Falter’s fabulous world of film

By Alaysha Germaine

Horizon Reporter

Outside Heiner 208, a younger looking man sits alone at a table. Quietly, he sorts through papers and looks at his laptop, but every so often he glances up at the door to room 208 and smiles.

Michael Falter is a film instructor here at Whatcom and the smile directed at the door signals his reaction to lines in the film he’s showing, and the reaction of the students. Both, if paid attention to, can be heard from just inside the entrance of Heiner Center on certain days.

Falter began teaching at Whatcom four years ago as an English instructor. In his second year as faculty he switched to film.

Falter admits that his original interest was in writing and literature. In a piece he put together for The Bellingham Herald he wrote, “The seductive power of film had to duke it out with the equally narcotic effects of music and literature in my formative years. During my high school and college days, I collected and absorbed books as if I had a hellhound on my trail and the only thing keeping him at bay was my list of Modern Library books I must read before I die.”

Falter began his teaching career in 1995, but he pinpoints his feats of teaching and learning in Santa Fe, New Mexico, at the College of Santa Fe. The college itself was the only film college in the southwest at the time, and Falter’s decision to be there helped him realize his love of film, and teaching, and how cinema rather tied all of his loves together.

“It’s hard to describe my love of film,” said Falter. “For me it’s magical. My childlike self responds to that. I can’t even specialize because I love it so much.”

During Falter’s time in New Mexico, he received an e-mail from a friend letting him know that The Pickford Cinema, a movie theatre in Bellingham, was looking for a new manager. Falter jumped at the chance. He moved back to Bellingham for a year, but with a family that was unable to completely uproot, he returned to New Mexico and resorted to flying to Bellingham every month for a week to fulfill his managerial duties.

Throughout Falter’s pursuits in film, his traveling left him unable to teach, and when the trips back and forth became too much to handle, Falter and his family moved back to Bellingham for good. Upon coming “home” Falter got back into the groove of teaching with Whatcom’s English and now film departments.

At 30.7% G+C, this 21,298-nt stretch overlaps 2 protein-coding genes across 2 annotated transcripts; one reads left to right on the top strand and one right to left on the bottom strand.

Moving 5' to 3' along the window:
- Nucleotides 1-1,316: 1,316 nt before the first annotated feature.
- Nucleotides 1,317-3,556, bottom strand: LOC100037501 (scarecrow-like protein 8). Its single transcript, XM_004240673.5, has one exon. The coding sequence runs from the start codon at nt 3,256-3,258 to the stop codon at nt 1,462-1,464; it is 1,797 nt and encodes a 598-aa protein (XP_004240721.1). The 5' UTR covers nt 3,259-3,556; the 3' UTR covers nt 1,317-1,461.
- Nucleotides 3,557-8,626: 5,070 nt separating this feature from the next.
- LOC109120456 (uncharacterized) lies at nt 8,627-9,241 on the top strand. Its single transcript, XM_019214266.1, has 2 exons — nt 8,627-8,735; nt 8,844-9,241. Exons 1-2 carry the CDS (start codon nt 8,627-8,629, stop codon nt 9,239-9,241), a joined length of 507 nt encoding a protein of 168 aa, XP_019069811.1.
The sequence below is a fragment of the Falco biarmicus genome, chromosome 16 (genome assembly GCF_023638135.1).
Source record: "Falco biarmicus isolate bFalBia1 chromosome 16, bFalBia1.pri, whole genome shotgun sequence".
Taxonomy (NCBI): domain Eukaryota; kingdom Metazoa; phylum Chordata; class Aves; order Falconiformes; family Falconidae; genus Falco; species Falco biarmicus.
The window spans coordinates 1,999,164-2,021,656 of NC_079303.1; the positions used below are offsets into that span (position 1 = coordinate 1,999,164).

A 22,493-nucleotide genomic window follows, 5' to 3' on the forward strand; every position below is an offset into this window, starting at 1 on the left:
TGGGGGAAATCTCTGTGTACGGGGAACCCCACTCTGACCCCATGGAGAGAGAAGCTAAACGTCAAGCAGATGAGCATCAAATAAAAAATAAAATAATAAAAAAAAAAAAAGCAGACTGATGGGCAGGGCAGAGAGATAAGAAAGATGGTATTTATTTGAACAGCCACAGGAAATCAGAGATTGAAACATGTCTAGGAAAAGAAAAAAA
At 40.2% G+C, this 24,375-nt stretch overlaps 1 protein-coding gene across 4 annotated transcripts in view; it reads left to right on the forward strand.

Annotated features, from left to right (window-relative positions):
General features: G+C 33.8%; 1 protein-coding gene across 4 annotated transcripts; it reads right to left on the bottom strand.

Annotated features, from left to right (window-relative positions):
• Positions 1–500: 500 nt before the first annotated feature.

Further into Falter’s piece for The Bellingham Herald he writes about his job at Whatcom: “I found myself falling in love with the study of cinema all over again. Like my familiar hellhound of yore, its companion film hounds are kept at bay with my sight and sound lists.”

As the Pickford manager, Falter has embarked recently on an upgrading of the theatre, which he described originally as “just a funky little place.” A $3.2 million dollar project will lead to the opening of the new Pickford Film Center on Bay Street located downtown.

 “The health of a community to me depends on three things,” said Falter, “Independent film is one of them.”

Falter suggests that he would like the “new” Pickford to be a source for student film makers, possibly in conjunction with the surrounding colleges… including Whatcom.

On top of both of these careers, Falter is also the co-host of a television show on KVOS. He and a film professor from Western, Kaveh Askari, run the show “A Pickford Classic Movie.” Every Sunday night at eight o’clock, the two men choose a classic movie that they admire and explain to everyone watching the film why they love it.

“My favorite movie is Citizen Kane,” said Falter. “It’s the greatest film ever. It was produced by Orson Wells who is my hero. He worked outside the system and he made no compromise. He is a God among film makers.”

On top of all three of these activities, Falter remains content in his busy lifestyle. “I love intellectual pursuits,” he said.


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